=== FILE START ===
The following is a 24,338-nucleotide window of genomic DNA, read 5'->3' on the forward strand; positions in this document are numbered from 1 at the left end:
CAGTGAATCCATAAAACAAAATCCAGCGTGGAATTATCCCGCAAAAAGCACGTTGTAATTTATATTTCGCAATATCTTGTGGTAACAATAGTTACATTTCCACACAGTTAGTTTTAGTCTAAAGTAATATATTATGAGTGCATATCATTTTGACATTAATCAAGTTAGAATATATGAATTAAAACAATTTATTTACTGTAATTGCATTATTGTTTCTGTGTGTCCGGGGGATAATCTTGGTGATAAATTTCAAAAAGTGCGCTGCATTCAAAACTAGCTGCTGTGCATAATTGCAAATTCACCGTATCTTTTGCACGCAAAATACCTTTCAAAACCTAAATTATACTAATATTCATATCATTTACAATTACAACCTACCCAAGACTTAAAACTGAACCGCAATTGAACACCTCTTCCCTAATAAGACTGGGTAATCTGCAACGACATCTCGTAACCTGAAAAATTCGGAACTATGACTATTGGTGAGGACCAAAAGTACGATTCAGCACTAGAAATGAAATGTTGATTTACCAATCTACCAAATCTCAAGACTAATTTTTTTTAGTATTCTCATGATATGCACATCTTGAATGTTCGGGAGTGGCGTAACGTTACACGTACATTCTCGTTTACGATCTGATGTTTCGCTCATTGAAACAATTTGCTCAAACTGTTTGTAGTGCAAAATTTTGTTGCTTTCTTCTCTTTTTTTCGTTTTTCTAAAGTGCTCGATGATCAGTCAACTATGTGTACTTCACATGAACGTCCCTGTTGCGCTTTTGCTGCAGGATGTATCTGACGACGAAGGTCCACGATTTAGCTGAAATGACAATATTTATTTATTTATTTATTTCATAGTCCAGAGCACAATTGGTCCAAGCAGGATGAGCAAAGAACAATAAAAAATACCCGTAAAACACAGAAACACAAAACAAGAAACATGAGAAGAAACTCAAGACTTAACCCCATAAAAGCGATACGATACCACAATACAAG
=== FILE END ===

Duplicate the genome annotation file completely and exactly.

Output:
The following is a 24,338-nucleotide window of genomic DNA, read 5'->3' on the forward strand; positions in this document are numbered from 1 at the left end:
CAGTGAATCCATAAAACAAAATCCAGCGTGGAATTATCCCGCAAAAAGCACGTTGTAATTTATATTTCGCAATATCTTGTGGTAACAATAGTTACATTTCCACACAGTTAGTTTTAGTCTAAAGTAATATATTATGAGTGCATATCATTTTGACATTAATCAAGTTAGAATATATGAATTAAAACAATTTATTTACTGTAATTGCATTATTGTTTCTGTGTGTCCGGGGGATAATCTTGGTGATAAATTTCAAAAAGTGCGCTGCATTCAAAACTAGCTGCTGTGCATAATTGCAAATTCACCGTATCTTTTGCACGCAAAATACCTTTCAAAACCTAAATTATACTAATATTCATATCATTTACAATTACAACCTACCCAAGACTTAAAACTGAACCGCAATTGAACACCTCTTCCCTAATAAGACTGGGTAATCTGCAACGACATCTCGTAACCTGAAAAATTCGGAACTATGACTATTGGTGAGGACCAAAAGTACGATTCAGCACTAGAAATGAAATGTTGATTTACCAATCTACCAAATCTCAAGACTAATTTTTTTTAGTATTCTCATGATATGCACATCTTGAATGTTCGGGAGTGGCGTAACGTTACACGTACATTCTCGTTTACGATCTGATGTTTCGCTCATTGAAACAATTTGCTCAAACTGTTTGTAGTGCAAAATTTTGTTGCTTTCTTCTCTTTTTTTCGTTTTTCTAAAGTGCTCGATGATCAGTCAACTATGTGTACTTCACATGAACGTCCCTGTTGCGCTTTTGCTGCAGGATGTATCTGACGACGAAGGTCCACGATTTAGCTGAAATGACAATATTTATTTATTTATTTATTTCATAGTCCAGAGCACAATTGGTCCAAGCAGGATGAGCAAAGAACAATAAAAAATACCCGTAAAACACAGAAACACAAAACAAGAAACATGAGAAGAAACTCAAGACTTAACCCCATAAAAGCGATACGATACCACAATACAAG